Ephesians 5 Study Notes


5:1 Believers are challenged to be imitators of God. Previously they had been urged to learn about Christ (4:20-21) and not to grieve the Spirit (4:30). Believers cannot imitate God in power, knowledge, or presence; but they can imitate him in self-sacrifice and forgiveness (4:32).

5:2 This verse specifies the characteristic of God the Christian should imitate. Being imitators of God means being imitators of Christ in his sacrificial love.


Greek pronunciation [ah pah LEW troh sihs]
CSB translation redemption
Uses in Ephesians 3
Uses in the NT 10
Focus passage Ephesians 1:7,14; 4:30

In the NT, apolutrosis may refer to present or future redemption. When referring to future redemption, the term looks to the salvation of the Christian’s physical body from the distresses of this world. The Son of Man’s return will usher in release from suffering and persecution (Lk 21:28). In Paul’s theology, the future redemption of our physical bodies will be accompanied both by the church’s full adoption into divine sonship and by the creation being set free from decay (Rm 8:18-23). Presently, the Holy Spirit is the down payment guaranteeing the future “redemption of the possession” (meaning God will fully redeem his church and/or the church will posses its full inheritance; Eph 1:14; 4:30). Christians have redemption, described as the forgiveness of sins (Eph 1:7; Col 1:14). Thus the work of God in Christ ensures both present and future redemption for his people.

5:3-5 All of God’s gifts, including sexuality in the bonds of marriage, are to be subjects for thanksgiving, not of crude joking.

5:6-7 Viewed actively, God’s wrath is his firm, ongoing opposition to evil; he is eternally opposed to everything that is contrary to his design and his holy nature. God’s new community is to reflect the character of God’s kingdom and the character of God’s wrath by presenting a witness against evil.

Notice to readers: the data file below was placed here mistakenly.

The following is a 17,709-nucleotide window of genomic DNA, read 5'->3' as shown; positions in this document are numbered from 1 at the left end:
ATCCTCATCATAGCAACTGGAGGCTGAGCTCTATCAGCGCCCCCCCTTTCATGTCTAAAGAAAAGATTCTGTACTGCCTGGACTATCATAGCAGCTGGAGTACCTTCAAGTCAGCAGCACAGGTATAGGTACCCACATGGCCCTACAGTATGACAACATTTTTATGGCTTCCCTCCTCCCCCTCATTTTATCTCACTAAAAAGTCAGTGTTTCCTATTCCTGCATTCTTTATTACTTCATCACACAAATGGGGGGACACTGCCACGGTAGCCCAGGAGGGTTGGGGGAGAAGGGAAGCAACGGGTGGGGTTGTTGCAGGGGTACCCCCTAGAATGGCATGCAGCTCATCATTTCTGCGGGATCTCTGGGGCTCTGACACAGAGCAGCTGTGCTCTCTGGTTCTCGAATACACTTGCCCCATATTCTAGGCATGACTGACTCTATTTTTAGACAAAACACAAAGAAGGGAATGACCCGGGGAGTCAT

5:8-9 Living as children of light means adopting values that are the opposite of the surrounding culture.

5:10 Testing what is pleasing to the Lord makes duty and Christian living a delight, and invests service with joy.

5:11-14 Faithful believers do more than abstain from evil; they denounce the deeds of darkness as unfruitful, shameful, and not worthwhile. The material Paul quotes in v. 14 may have been an early Christian hymn based on several passages, such as Is 9:2; 26:19; 40:1; 51:17; 52:1; 60:1.

5:15-16 These words provide a solemn warning that Christians should be wise and careful in all things, including their use of time. Our use of time is not neutral; it can be evil if it is not invested for good (Ps 90).

5:17 Understand what the Lord’s will is summarizes the two philosophies of life described in vv. 1-17. The world’s lifestyle is characterized by moral and spiritual darkness. The philosophy for godly living is characterized by moral and spiritual light, and its goal is to imitate God and his love.

5:18 Paul’s imperatives contrast the differences between being under the influence of wine, which leads to reckless living, and being under the influence of the Spirit, which results in joyful living. The commands are plural; thus the commands refer not merely to individuals, but to the corporate community of faith.

5:19-21 The Spirit’s fullness is demonstrated in spiritual understanding, praise, and thanksgiving that are constant and comprehensive. The church that is filled with the Spirit will be characterized by praise and thanksgiving to God. Beyond that there will be evidence of self-control, mutual encouragement, and mutual submission, which are the opposite of rudeness, haughtiness, and self-assertion.